The Senate-passed bill gives the FBI two new tools which Hoover, even at the height of his anti-Communist mania, never dreamed of: "roving" wiretap authority and 1,000 new federal agents. It also provides for military participation in federal law enforcement, a bad idea which Hoover would have nixed for the wrong reason (no soldiers sharing his turf, thank you) and for the creation of a Domestic Counterterrorism Center, headed by the FBI.

Finally, the bill gives the president the power to identify foreign terrorists, and to prevent them from raising money.

The bipartisan urge to do something decisive, fast, after Oklahoma City, has obscured a couple of hard realities about law enforcement. First, roving wiretaps, chemical tracers, even Domestic Counterterrorism Centers, are all great, but tough crimes still get solved the way they did in the Garden of Eden. Someone talks, often for a price (as in the arrest of the Trade Towers bombing masterm ind in Pakistan), or the suspect screws up (Tim McVeigh busting the speed limit while lacking a license plate in his departure from Oklahoma City).

So the question: Would any provision of the Senate's anti-terrorism bill have prevented the Oklahoma City bombing, or flushed out the perpetrators faster? No.

Second, contrary to TV, most federal law enforcement never involves a heinous crime. Rather, it's Social Security fraud, background checks, fugitive warrants - and boredom. The most benign escape is to fill up a government car with gas, drive to your favorite place until it's half-empty, then head home. But that's for time-servers. Ambitious counterintelligence agents will spend their time finding new informants, working wiretaps, penetrating whatever group is the political demon du jour.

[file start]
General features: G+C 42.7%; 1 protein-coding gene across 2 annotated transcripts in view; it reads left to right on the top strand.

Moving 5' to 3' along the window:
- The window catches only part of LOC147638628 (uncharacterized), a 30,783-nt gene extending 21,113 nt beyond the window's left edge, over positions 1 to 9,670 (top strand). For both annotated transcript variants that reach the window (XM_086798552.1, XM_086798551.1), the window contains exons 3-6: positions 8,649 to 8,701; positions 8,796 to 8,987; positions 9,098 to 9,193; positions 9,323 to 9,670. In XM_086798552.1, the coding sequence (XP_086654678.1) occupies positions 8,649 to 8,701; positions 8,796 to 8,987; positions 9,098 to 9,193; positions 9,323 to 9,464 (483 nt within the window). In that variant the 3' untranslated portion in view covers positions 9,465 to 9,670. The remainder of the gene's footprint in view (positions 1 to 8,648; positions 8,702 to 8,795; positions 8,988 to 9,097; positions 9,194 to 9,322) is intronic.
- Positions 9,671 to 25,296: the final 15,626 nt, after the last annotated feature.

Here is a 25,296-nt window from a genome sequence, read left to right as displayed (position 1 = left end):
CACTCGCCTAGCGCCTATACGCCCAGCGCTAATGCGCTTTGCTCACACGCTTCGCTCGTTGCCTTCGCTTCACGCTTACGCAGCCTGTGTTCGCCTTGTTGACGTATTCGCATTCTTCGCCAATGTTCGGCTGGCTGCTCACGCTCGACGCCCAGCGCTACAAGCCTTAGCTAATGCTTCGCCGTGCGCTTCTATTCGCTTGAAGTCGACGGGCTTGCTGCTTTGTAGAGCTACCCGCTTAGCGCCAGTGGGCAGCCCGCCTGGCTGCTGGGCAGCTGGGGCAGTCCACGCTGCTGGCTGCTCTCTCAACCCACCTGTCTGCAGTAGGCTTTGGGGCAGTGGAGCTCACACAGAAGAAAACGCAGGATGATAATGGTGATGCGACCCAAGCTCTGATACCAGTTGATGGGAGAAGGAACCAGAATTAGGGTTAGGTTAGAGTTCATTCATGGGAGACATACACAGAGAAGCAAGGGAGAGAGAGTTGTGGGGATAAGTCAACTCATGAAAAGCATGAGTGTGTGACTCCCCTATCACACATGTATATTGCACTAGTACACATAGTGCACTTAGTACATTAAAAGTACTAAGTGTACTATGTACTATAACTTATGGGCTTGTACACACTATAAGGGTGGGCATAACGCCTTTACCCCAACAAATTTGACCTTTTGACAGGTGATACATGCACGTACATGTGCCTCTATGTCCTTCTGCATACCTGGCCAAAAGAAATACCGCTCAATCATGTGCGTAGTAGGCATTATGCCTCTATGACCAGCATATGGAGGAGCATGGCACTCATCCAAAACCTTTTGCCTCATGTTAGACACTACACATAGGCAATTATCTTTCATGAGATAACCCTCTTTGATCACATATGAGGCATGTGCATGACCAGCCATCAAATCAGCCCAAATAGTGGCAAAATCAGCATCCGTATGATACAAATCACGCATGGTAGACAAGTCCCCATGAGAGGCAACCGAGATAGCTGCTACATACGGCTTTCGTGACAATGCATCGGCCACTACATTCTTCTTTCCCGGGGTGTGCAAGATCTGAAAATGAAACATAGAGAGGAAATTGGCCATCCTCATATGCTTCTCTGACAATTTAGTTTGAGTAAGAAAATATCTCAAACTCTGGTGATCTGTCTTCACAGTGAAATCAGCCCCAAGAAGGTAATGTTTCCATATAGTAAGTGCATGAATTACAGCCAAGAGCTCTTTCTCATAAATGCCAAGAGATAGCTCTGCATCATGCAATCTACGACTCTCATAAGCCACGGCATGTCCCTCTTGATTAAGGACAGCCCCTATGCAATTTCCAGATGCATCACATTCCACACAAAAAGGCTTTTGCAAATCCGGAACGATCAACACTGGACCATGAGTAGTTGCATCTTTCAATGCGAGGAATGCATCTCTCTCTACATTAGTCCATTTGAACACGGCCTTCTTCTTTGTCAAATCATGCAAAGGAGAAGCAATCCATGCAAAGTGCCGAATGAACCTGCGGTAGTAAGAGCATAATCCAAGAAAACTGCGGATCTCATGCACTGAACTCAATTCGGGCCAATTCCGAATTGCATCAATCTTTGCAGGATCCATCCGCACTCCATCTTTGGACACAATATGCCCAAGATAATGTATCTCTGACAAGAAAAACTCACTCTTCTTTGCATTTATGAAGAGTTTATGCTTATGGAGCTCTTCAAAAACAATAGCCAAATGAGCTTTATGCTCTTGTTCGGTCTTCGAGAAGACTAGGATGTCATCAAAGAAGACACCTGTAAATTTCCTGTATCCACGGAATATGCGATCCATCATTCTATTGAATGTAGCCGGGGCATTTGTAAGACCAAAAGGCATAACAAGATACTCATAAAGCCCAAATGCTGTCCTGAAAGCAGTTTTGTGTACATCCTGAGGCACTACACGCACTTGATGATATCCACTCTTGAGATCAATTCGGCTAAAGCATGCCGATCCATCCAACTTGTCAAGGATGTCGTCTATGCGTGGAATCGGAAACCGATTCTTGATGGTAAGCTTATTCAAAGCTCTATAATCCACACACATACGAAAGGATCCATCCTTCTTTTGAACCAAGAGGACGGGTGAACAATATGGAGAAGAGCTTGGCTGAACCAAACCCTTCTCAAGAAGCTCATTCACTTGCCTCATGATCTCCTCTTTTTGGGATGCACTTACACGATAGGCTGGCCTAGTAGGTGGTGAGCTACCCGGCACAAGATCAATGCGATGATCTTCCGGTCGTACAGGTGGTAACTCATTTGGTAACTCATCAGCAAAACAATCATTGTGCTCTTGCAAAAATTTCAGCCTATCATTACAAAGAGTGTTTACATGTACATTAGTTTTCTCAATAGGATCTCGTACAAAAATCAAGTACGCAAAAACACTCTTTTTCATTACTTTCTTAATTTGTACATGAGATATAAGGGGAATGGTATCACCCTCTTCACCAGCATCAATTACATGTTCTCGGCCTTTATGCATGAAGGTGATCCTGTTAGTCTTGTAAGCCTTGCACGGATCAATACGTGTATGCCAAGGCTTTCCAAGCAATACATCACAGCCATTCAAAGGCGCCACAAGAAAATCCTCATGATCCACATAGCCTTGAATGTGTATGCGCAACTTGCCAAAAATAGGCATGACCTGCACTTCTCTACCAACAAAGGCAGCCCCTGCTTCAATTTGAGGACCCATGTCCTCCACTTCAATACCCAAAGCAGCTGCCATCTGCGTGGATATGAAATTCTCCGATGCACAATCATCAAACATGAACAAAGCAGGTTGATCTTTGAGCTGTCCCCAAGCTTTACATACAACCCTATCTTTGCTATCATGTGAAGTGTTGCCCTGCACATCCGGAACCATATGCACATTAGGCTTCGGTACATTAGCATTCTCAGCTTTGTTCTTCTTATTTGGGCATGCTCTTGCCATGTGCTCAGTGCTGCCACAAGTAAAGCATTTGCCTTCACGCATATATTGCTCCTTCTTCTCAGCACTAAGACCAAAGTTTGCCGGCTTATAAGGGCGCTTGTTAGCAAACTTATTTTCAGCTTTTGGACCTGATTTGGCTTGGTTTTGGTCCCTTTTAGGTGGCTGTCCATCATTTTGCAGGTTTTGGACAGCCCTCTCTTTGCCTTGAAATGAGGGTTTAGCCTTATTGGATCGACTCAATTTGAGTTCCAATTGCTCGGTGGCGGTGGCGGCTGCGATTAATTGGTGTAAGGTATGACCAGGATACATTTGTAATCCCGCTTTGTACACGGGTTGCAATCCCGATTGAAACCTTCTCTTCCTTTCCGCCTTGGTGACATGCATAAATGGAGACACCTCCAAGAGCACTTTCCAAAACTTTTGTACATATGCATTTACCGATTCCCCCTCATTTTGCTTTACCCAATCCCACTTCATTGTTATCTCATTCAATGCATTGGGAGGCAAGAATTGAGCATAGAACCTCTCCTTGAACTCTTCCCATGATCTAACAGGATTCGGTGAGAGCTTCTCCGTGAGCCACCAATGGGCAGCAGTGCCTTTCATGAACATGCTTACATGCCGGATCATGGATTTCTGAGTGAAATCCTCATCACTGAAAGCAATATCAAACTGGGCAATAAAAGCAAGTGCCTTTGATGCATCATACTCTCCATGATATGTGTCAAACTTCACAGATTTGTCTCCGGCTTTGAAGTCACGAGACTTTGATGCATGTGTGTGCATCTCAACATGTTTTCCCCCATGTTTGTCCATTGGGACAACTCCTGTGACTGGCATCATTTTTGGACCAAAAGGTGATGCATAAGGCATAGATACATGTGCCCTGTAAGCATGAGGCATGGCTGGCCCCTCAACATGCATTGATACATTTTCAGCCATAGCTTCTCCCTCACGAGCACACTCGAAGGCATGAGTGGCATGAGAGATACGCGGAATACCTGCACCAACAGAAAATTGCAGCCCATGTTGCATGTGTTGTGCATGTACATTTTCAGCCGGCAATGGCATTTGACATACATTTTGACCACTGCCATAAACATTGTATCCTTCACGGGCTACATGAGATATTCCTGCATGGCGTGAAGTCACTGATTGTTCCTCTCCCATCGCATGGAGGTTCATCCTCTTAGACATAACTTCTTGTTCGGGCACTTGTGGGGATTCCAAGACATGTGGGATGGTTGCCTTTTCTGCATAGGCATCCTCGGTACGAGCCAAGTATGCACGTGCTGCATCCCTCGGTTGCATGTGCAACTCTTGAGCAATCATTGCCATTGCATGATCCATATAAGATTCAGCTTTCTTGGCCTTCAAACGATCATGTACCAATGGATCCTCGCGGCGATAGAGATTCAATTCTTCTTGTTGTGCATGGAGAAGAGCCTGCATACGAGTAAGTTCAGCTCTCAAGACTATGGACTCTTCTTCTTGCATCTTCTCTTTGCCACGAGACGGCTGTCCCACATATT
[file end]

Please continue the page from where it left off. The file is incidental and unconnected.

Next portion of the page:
Disaster's Cause

You don't have to be a Branch Davidian to be concerned about another 1,000 federal agents doing that.

But again, the question:

Did a shortage of federal agents in any way contribute to the Oklahoma City disaster? No.

So what about DeLoach's book?

If you had spent your professional career as Hoover's mythmaker, Summers' book could spoil your retirement on Hilton Head Island, which apparently is why Deke DeLoach has finally decided to tell his story, a quarter-century after he left the FBI.

Too bad so many characters in his book died before he wrote it.

No. 3 G-Man at FBI headquarters, DeLoach seems to have done mostly political favors for Lyndon Johnson and public relations for Hoover. In this easy-reading account, DeLoach sketches some famous cases, offers his insider's take on several familiar FBI subjects (Joe Valachi's mob disclosures, the Martin Luther King-Hoover feud, the Kennedy assassination), justifies his political activity (LBJ made me do it) and generally makes one last stab at refurbishing the Hoover myth.

Along the way, DeLoach blasts away at biographer Summers, sputtering at one point that "He [Hoover] was certainly more of a man than Mr. Summers, and I've seen both at close quarters."